Despite the need for large scale search and rescue operations, the Italian Navy’s emergency operation, Mare Nostrum, which saved 350,000 lives, was shut down in 2014, a year after its inception. Operation Triton began shortly after and is conducted by Frontex, the European Border and Coast Guard Agency. Operation Triton supports Italy with border control, surveillance and search and rescue in the Central Mediterranean. On numerous occasions, Frontex coordinated vessels and aircrafts have also been redirected by the Italian Coast Guard to assist migrants in distress in areas far away from the operational area of Triton. In May 2015, the European Commission agreed to add resources to patrol the central Mediterranean and expand the operational area of Operation Triton to the level of the defunct Operation Mare Nostrum.

 

Managing Flows, Saving Lives

On 25 January 2017, the European Commission and the High Representative, Frederica Mogherini developed a blueprint on how to better manage migration and save lives in the Mediterranean. In the Malta Declaration, the European Council outlined their determination to significantly reduce migratory flows along the Central Mediterranean route and disrupt the business model of smugglers and human traffickers by increasing their cooperation with Libya and with its neighboring countries.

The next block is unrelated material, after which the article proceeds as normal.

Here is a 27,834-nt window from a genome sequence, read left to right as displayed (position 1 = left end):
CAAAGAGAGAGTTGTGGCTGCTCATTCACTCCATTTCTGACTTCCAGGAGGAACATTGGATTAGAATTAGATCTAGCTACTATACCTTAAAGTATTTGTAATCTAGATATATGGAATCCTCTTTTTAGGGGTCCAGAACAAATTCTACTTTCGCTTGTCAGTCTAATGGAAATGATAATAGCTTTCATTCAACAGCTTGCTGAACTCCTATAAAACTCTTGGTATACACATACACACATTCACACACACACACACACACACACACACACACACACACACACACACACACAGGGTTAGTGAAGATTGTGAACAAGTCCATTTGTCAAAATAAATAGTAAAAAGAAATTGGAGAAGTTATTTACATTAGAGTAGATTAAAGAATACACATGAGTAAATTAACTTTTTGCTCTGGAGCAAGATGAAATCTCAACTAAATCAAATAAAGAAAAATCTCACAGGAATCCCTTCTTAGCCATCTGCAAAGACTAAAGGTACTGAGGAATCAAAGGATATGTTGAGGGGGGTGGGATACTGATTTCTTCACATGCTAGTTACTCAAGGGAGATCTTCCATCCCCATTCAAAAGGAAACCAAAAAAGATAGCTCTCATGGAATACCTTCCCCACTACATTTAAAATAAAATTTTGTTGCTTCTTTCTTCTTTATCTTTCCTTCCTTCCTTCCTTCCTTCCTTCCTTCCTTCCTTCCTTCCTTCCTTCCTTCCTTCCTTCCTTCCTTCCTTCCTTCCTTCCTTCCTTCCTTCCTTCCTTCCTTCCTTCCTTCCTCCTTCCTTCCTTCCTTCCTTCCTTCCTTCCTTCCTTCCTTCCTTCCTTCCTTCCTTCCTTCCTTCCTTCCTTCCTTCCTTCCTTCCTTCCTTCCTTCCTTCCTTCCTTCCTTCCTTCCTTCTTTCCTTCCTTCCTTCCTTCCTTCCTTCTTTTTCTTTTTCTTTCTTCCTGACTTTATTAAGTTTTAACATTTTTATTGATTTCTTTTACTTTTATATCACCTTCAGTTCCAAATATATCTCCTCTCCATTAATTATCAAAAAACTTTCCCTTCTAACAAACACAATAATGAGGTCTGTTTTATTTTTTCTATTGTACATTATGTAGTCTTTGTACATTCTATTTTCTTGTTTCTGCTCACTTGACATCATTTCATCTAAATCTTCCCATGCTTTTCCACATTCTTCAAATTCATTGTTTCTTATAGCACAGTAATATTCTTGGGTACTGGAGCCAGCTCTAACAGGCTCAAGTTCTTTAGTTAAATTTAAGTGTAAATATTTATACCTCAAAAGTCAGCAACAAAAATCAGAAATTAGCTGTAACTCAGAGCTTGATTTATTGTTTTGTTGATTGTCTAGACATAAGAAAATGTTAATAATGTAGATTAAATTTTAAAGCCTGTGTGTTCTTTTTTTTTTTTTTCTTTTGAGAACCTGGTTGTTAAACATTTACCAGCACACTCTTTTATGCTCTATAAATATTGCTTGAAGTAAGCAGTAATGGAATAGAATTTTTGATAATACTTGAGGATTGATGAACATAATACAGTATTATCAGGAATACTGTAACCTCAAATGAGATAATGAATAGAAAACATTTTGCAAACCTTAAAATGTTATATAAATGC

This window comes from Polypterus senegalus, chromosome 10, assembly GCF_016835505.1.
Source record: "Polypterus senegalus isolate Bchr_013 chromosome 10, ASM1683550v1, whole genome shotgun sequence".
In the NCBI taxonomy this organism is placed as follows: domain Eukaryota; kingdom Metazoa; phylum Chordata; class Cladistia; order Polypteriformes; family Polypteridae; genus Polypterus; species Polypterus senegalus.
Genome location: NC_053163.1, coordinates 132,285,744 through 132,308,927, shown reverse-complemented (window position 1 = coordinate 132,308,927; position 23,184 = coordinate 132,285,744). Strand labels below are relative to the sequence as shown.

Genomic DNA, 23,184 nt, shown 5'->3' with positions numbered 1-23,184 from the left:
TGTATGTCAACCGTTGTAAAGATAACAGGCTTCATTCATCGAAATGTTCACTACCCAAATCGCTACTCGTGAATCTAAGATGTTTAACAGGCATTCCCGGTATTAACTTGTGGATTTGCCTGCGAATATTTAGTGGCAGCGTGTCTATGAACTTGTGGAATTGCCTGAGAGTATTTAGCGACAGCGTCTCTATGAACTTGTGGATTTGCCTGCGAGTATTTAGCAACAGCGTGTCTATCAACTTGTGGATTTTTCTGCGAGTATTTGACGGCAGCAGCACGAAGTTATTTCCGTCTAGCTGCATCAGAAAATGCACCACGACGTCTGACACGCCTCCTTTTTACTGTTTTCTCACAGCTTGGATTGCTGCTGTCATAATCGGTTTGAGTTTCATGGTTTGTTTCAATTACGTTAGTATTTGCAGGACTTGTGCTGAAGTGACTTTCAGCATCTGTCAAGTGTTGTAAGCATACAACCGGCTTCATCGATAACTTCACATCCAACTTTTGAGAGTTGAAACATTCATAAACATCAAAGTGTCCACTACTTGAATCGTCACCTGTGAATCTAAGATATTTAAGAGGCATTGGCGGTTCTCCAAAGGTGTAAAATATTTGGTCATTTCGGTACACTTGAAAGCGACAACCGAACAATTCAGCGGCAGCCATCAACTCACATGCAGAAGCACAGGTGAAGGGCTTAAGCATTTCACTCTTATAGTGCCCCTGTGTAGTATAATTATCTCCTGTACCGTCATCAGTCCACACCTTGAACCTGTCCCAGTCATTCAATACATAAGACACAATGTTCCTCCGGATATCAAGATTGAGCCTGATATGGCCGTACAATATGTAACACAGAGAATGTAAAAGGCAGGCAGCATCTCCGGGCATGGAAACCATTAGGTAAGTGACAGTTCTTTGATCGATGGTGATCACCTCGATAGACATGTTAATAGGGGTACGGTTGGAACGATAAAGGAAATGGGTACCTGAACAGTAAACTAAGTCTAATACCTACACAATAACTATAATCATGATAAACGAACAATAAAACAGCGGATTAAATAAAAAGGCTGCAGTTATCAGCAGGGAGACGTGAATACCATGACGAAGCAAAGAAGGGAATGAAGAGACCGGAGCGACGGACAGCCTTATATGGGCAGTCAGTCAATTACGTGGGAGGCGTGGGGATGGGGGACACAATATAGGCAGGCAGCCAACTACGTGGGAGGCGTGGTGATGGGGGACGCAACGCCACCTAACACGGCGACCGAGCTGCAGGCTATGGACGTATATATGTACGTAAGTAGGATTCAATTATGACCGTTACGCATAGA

At the Valletta Summit, the European Council reinforced its commitment to supporting Libya’s interim government, the Government of National Accord, which has been backed by the United Nations. It was agreed that the EU and its Member States will step up cooperation with Libya by providing a fund of €200 million designed to make the option of illegal migration less attractive to economic migrants. First, by disrupting the smugglers operations in current routes and alternative routes; second by stepping up assisted voluntary returns of migrants together with the UNHCR and IOM to Libya, while ensuring that adequate reception capacities and conditions are provided in Libya for migrants; third, the commitment to improve the economic situation of host communities and enhancing the resilience of coastal communities in Libya;  finally, a commitment was made to provide training and support to the Libyan national coast guard and enhance Libya’s border management capacity at its land borders.